brown hair - quotes and descriptions to inspire creative writing
Her hair was as waves of pure earth, softly reflecting the light of the sun; each strand moving freely in an ocean born breeze, a compliment to her stillness. With eyes of river waters, in glossy serenity, her aura seeped into the summer air between us. And in that moment, in that fraction of time, her smile was in every God given feature, and I knew I was home.
Her hair was a lovely whisky, the color of fallen leaves browned and sleek with the first rain of autumn. How such a tint could play with the light, like peering at the sun through a jar of pine honey.
Mia's hair was a soft brown, like the bark of an oak tree, not dark but simply gentle in any light. Without red or golden hues it reminded me of a childhood teddy bear and was the perfect contrast to her teal sweater - just like dry pebbles before the tide washes in to make them shine.
Tanya had hair the colour of summer baked mud and she hated it. She wanted golden locks or strands between auburn and fiery red. But to me it was perfection, it was part of her coloration, hues like the woodland - and whoever gets bored of trees?
There is beauty in every colour of hair, even the greatly despised "mousey brown." That subdued earthy tone is like a song softly played, bringing me to recollections of autumn. I know some have hair with brighter tones, inflections of vibrant red or gold streaks that catch the sunlight, I love those too. But earth herself has a beauty not to be ignored and to wear the colour of her soils is an honour not a misfortune.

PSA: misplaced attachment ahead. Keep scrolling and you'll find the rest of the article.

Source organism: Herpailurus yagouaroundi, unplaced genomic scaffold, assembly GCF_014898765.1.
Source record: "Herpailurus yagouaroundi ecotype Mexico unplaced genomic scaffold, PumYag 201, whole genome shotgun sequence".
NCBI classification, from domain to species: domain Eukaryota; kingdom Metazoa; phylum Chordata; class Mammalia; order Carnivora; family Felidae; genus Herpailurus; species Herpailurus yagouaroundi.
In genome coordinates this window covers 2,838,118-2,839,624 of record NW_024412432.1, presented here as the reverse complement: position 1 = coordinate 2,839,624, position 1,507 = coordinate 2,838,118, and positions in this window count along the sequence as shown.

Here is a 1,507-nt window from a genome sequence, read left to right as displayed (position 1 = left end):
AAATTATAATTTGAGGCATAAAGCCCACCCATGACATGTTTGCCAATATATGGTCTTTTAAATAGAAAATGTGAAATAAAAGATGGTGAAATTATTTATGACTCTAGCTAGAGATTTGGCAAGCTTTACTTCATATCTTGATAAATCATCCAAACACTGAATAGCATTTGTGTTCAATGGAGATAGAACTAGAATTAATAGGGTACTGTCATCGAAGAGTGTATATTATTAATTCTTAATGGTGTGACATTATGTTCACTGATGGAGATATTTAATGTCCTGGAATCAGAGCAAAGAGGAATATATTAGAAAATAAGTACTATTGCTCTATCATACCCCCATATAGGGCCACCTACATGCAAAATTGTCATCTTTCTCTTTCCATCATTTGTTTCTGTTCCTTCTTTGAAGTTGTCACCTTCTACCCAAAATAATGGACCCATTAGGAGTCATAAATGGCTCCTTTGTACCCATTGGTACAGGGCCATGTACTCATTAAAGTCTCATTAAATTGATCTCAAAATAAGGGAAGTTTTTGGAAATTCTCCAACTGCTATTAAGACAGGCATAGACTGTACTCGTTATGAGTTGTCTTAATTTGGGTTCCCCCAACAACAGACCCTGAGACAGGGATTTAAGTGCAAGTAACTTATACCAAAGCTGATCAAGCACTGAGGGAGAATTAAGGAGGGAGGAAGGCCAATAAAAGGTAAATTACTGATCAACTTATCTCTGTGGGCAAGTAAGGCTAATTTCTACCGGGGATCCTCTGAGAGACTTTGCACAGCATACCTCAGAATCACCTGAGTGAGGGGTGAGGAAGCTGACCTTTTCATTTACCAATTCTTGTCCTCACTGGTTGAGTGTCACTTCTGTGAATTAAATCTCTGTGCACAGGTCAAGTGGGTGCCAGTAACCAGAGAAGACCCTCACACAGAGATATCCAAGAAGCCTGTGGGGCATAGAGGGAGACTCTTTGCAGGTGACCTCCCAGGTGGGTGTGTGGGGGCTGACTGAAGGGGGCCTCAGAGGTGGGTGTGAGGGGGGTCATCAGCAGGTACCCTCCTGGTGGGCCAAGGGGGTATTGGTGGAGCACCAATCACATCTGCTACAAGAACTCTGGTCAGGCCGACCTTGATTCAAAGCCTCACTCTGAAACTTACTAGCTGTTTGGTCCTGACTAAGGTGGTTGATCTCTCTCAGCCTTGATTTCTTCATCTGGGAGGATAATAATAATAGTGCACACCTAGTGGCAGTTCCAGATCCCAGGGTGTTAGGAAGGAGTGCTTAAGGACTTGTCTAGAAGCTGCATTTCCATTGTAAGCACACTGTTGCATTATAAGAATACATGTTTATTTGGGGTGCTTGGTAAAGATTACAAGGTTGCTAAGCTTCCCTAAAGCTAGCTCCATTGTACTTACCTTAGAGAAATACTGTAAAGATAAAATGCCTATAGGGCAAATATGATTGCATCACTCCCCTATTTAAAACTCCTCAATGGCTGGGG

Ivan's hair reminded me the rich soil of the valleys after spring rains, almost black in the shadows. When he stepped into the light it was a rich brown, almost with an undertone of red beneath the dark.
I could never look upon Sabrina's hair without being transported back to the old pebble beach. It had every colour of brown we used to walk over to reach the waves, watching as they water bestowed more vibrant hues.
Janet's hair that was once a glossy chestnut had become wane, as listless as her face. It hung like grass dried by the sun and set to rot by frigid rains. It clung to her boney face the way hair does when it hasn't been washed for a week or more, in skinny clumps.
Against her pale skin her hair was a deep brown, yet on any other it would be mid-to-fair. Perhaps that's what made the hair look like it didn't belong to her, like some bizarre wig. But by the way she had it tied back with stray hairs sticking out, no-one doubted it was all hers.